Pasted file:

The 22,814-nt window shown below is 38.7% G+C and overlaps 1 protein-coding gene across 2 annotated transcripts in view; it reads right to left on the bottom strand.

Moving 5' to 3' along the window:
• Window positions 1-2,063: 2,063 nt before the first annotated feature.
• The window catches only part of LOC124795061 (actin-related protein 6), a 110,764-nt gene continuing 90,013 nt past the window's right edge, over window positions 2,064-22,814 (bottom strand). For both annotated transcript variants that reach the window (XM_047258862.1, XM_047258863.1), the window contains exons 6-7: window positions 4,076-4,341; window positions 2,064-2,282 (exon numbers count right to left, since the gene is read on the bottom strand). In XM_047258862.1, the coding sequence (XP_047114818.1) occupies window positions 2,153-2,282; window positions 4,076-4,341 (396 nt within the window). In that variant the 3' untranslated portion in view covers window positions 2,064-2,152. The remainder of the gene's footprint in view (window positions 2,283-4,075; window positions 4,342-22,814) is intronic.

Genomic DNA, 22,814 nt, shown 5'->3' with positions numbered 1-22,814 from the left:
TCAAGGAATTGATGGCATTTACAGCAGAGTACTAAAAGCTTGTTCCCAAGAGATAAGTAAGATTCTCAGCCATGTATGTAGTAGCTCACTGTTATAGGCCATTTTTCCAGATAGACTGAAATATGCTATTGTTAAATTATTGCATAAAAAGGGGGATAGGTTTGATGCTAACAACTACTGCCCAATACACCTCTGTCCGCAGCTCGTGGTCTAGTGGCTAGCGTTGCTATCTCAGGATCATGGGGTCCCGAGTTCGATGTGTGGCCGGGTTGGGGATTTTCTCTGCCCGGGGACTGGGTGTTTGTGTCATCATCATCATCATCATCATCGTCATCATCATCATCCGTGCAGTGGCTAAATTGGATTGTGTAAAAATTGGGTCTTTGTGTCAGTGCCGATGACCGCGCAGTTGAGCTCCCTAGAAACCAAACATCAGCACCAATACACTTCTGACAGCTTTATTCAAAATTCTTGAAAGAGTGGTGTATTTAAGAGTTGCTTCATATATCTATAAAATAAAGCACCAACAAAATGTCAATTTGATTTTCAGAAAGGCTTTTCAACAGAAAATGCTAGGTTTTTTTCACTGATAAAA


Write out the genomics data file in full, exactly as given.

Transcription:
The 22,814-nt window shown below is 38.7% G+C and overlaps 1 protein-coding gene across 2 annotated transcripts in view; it reads right to left on the bottom strand.

Moving 5' to 3' along the window:
• Window positions 1-2,063: 2,063 nt before the first annotated feature.
• The window catches only part of LOC124795061 (actin-related protein 6), a 110,764-nt gene continuing 90,013 nt past the window's right edge, over window positions 2,064-22,814 (bottom strand). For both annotated transcript variants that reach the window (XM_047258862.1, XM_047258863.1), the window contains exons 6-7: window positions 4,076-4,341; window positions 2,064-2,282 (exon numbers count right to left, since the gene is read on the bottom strand). In XM_047258862.1, the coding sequence (XP_047114818.1) occupies window positions 2,153-2,282; window positions 4,076-4,341 (396 nt within the window). In that variant the 3' untranslated portion in view covers window positions 2,064-2,152. The remainder of the gene's footprint in view (window positions 2,283-4,075; window positions 4,342-22,814) is intronic.

Genomic DNA, 22,814 nt, shown 5'->3' with positions numbered 1-22,814 from the left:
TCAAGGAATTGATGGCATTTACAGCAGAGTACTAAAAGCTTGTTCCCAAGAGATAAGTAAGATTCTCAGCCATGTATGTAGTAGCTCACTGTTATAGGCCATTTTTCCAGATAGACTGAAATATGCTATTGTTAAATTATTGCATAAAAAGGGGGATAGGTTTGATGCTAACAACTACTGCCCAATACACCTCTGTCCGCAGCTCGTGGTCTAGTGGCTAGCGTTGCTATCTCAGGATCATGGGGTCCCGAGTTCGATGTGTGGCCGGGTTGGGGATTTTCTCTGCCCGGGGACTGGGTGTTTGTGTCATCATCATCATCATCATCATCGTCATCATCATCATCCGTGCAGTGGCTAAATTGGATTGTGTAAAAATTGGGTCTTTGTGTCAGTGCCGATGACCGCGCAGTTGAGCTCCCTAGAAACCAAACATCAGCACCAATACACTTCTGACAGCTTTATTCAAAATTCTTGAAAGAGTGGTGTATTTAAGAGTTGCTTCATATATCTATAAAATAAAGCACCAACAAAATGTCAATTTGATTTTCAGAAAGGCTTTTCAACAGAAAATGCTAGGTTTTTTTCACTGATAAAA